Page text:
In the past year I haven't posted much new content to this site because I have been working hard to organize and expand the information into a book to help my followers learn things in a more appropriate order.  I have used client and personal stories to tie together relevant information about how your body and mind function and ultimately to explain Why Things Hurt.

My new book will be titled:

Why Things Hurt: Life lessons from an injury prone physical therapist

(available Spring/Summer 2016)

In the lead up to my book launch, I will be completely redesigning the structure and function of this website.  I will be eliminating the members section and have already loaded all of the videos onto my YouTube Channel.  I am working on creating a variety of playlists to help provide direction of what order to watch the videos and to do the exercise progressions.  The new site (March/April) will have the YouTube videos integrated into the written blog posts and a gallery of playlists specific to different issues.

Reading my book will make the new website infinitely more useful because you will develop a big picture understanding of how your body and mind work and then can use this site to help you work on the specifics that are important to you.

Over the ...
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/ in Blog, book launch, Brent on Business

My meeting with the College of Physiotherapists of BC

Last night from 5:30-9pm with Dieter and Yvette by my side, we met with Brenda, Phil and Heather from the College to discuss the issues surrounding the RCA exam.  We created objectives, wrote them down then talked our way through all of them until we agreed it was time to go home. 

Phil ran the flow of the meeting and I voiced our concerns throughout the process in an open and constructive manner.  Phil's focus was on establishing the history of how we got to where we are today with the Quality Assurance Program (QAP) and my focus was on helping him understand how I/we didn't like where we are today and why.  I better understand their position from the process, but in no way was convinced or swayed that the Registrant Competency Assessment (RCA) portion of the QAP as it stands today is a good idea.  I believe that they heard my arguments against the RCA and although they didn't concede that there is a better option, I think I created some openness in their position, which is a good start.

Brenda said very little, but listened and took notes as Phil and I debated the details of the QAP point by point.  He had Heather write out on the board the aspects that were required of the QAP taken from this document on their website.  Please take a moment to open this pdf file and scroll to page 4, there are fourteen points that they feel are very important to the development of the QAP.  I actively challenged them that they currently weren't achieving the first six points in their current iteration of the QAP with the RCA in it.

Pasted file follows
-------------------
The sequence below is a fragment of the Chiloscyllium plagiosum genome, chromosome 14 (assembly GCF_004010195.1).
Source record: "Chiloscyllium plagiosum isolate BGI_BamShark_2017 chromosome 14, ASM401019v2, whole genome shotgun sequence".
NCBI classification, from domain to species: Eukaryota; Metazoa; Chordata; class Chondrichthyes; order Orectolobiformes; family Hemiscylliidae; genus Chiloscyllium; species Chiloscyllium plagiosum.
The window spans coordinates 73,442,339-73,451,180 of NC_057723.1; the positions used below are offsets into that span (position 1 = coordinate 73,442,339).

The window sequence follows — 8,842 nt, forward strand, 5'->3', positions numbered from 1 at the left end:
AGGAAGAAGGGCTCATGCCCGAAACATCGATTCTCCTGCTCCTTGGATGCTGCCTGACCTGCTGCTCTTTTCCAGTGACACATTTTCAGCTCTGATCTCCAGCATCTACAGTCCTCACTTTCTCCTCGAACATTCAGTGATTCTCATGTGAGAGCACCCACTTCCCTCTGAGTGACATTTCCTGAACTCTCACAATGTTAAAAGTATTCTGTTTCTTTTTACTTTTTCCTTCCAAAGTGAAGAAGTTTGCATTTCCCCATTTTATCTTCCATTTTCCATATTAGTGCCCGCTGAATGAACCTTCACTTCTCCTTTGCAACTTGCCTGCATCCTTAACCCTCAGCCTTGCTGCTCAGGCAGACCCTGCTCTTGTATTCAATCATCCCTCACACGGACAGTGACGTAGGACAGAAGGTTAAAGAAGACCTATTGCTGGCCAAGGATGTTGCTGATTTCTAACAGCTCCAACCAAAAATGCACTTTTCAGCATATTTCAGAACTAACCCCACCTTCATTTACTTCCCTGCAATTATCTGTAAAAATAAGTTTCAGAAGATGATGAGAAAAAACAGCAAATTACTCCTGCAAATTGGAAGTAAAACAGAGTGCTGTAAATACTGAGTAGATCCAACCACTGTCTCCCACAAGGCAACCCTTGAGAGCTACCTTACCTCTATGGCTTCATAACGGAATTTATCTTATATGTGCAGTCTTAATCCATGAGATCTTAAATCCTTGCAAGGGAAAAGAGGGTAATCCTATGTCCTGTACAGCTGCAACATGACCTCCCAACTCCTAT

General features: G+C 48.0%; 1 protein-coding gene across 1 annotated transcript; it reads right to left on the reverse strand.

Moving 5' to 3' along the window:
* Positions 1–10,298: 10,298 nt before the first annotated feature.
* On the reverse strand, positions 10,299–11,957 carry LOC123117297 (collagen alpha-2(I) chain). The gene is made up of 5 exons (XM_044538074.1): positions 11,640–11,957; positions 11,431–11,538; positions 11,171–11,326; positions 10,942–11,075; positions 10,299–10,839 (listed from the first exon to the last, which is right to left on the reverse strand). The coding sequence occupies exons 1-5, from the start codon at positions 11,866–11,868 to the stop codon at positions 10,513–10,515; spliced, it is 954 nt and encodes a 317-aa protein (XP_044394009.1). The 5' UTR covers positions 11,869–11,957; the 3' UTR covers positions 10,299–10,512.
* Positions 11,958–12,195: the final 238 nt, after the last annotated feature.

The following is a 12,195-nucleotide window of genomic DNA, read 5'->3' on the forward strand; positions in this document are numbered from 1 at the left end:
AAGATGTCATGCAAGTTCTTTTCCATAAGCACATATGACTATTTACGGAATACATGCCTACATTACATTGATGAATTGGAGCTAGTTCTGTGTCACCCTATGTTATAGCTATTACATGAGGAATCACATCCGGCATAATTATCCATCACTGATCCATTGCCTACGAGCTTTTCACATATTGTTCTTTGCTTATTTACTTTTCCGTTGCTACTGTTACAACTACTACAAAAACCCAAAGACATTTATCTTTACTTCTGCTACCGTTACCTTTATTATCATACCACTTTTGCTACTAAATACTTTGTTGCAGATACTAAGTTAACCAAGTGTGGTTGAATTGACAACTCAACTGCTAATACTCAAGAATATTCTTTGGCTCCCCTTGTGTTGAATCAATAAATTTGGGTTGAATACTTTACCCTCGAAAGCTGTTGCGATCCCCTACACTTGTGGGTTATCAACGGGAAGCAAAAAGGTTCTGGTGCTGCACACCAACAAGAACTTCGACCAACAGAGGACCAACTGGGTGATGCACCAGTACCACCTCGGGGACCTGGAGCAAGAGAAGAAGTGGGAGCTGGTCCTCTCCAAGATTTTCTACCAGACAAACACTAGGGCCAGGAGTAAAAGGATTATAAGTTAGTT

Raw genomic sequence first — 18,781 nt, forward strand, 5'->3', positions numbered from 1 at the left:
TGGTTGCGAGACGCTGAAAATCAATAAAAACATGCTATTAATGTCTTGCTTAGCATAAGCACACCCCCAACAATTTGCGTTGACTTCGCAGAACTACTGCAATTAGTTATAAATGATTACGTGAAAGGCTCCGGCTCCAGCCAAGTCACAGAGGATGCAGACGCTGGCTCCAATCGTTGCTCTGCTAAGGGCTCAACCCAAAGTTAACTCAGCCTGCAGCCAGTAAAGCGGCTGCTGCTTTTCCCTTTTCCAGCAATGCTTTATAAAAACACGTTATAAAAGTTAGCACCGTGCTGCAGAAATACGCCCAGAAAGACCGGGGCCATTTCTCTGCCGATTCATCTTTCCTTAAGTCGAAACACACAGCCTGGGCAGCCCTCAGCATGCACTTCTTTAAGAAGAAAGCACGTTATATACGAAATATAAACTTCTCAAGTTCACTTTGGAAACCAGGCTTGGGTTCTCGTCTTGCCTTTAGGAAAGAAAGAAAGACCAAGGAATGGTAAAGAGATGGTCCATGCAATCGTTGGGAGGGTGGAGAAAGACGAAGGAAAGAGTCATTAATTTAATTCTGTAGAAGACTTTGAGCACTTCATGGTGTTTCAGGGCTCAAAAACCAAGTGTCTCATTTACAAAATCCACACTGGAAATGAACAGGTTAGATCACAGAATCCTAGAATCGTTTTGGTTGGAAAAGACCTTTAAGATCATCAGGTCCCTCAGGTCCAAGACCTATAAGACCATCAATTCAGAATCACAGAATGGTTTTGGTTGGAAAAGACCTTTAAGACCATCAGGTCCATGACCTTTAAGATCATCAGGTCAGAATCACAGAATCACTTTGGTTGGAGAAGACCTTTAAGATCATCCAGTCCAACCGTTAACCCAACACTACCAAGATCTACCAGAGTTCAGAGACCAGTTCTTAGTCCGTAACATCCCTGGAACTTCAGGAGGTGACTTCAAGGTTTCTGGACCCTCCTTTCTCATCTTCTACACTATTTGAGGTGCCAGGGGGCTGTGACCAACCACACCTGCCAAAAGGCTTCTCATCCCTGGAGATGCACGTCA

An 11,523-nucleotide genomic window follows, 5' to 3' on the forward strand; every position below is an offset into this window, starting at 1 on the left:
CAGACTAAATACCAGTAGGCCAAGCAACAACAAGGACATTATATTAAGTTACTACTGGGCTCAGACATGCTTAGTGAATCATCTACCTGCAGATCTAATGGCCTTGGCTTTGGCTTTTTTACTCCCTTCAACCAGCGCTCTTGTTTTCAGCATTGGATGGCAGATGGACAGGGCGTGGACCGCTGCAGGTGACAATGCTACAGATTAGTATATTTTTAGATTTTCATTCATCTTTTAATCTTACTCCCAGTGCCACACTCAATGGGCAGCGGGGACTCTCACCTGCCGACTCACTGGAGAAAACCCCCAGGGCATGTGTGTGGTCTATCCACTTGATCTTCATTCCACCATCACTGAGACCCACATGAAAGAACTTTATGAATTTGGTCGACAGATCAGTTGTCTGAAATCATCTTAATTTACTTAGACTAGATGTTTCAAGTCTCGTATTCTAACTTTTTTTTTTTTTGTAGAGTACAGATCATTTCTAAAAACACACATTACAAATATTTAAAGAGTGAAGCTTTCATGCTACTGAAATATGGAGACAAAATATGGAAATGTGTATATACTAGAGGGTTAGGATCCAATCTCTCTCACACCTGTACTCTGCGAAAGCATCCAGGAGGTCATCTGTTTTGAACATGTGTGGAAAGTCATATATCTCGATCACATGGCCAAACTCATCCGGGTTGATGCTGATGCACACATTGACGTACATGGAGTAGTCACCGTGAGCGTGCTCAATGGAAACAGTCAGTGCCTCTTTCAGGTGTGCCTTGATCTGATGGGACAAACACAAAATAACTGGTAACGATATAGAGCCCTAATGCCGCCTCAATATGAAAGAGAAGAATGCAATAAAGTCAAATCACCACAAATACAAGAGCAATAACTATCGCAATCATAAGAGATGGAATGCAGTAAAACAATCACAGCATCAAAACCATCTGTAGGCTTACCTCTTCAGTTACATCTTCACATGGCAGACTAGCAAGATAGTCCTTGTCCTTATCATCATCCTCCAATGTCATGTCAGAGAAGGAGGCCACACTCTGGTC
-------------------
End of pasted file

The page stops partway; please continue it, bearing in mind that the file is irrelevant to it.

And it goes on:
We reviewed that the current QAP has three phases to it:
1.    Annual Self Report (ASR),
2.    Registrant ...
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/ in Blog, Brent on Business, qap, rca

BC Physiotherapists RCA Updates

I have created this page in preparation for my meeting with Brenda Hudson (Registrar), Phil Sweeney (Chair of Board), and Heather Leslie (Vice Chair of Board) of the College of Physical Therapists of BC on January 27, 2016.  We will be discussing the Registrant Competence Assessment (RCA) exam that all physiotherapists in BC are currently required to write. For background on this on going matter please read my November 2015 post titled BC Physiotherapists Rally Together to Have a Voice Since writing the above post I have learned a lot about the history of this exam and have had phone calls, emails and in person thank yous from all over the province for speaking up.  Apparently I am not alone in my feelings about the principle of this test just being way off the mark.  We have tried to challenge it from its inception but the College has marched forward despite our concerns. The PABC has spent a lot of hours over the years trying to help resolve this issue to no avail so the challenge falls on our shoulders if we want to challenge what the College thinks is a good idea.  My challenge is to create a platform that will reach all 3000 physios in the province because the PABC is protective of its email list and I'm guessing the College will be the same. My original post had a much further reach than I expected, but this time I am shooting for ALL of you (3000+).  Together with the small advisory team I have built, we will be emailing out a short questionnaire to get a sense of everybody's stance on this subject and depending on the outcome of our January 27th meeting a petition to change the RCA exam to something more appropriate. If you are a registered ...